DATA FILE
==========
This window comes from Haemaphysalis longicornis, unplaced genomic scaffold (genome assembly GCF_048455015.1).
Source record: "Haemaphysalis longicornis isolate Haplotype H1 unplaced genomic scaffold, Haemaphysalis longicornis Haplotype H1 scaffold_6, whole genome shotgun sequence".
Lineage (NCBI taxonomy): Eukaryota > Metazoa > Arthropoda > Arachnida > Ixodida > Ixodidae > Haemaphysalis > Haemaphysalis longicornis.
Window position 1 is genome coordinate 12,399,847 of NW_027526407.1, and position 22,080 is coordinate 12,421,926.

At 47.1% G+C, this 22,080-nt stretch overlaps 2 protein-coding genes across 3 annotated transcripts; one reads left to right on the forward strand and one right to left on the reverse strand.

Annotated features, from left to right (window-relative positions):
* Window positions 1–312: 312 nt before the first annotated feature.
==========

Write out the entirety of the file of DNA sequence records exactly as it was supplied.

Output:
This window comes from Haemaphysalis longicornis, unplaced genomic scaffold (genome assembly GCF_048455015.1).
Source record: "Haemaphysalis longicornis isolate Haplotype H1 unplaced genomic scaffold, Haemaphysalis longicornis Haplotype H1 scaffold_6, whole genome shotgun sequence".
Lineage (NCBI taxonomy): Eukaryota > Metazoa > Arthropoda > Arachnida > Ixodida > Ixodidae > Haemaphysalis > Haemaphysalis longicornis.
Window position 1 is genome coordinate 12,399,847 of NW_027526407.1, and position 22,080 is coordinate 12,421,926.

At 47.1% G+C, this 22,080-nt stretch overlaps 2 protein-coding genes across 3 annotated transcripts; one reads left to right on the forward strand and one right to left on the reverse strand.

Annotated features, from left to right (window-relative positions):
* Window positions 1–312: 312 nt before the first annotated feature.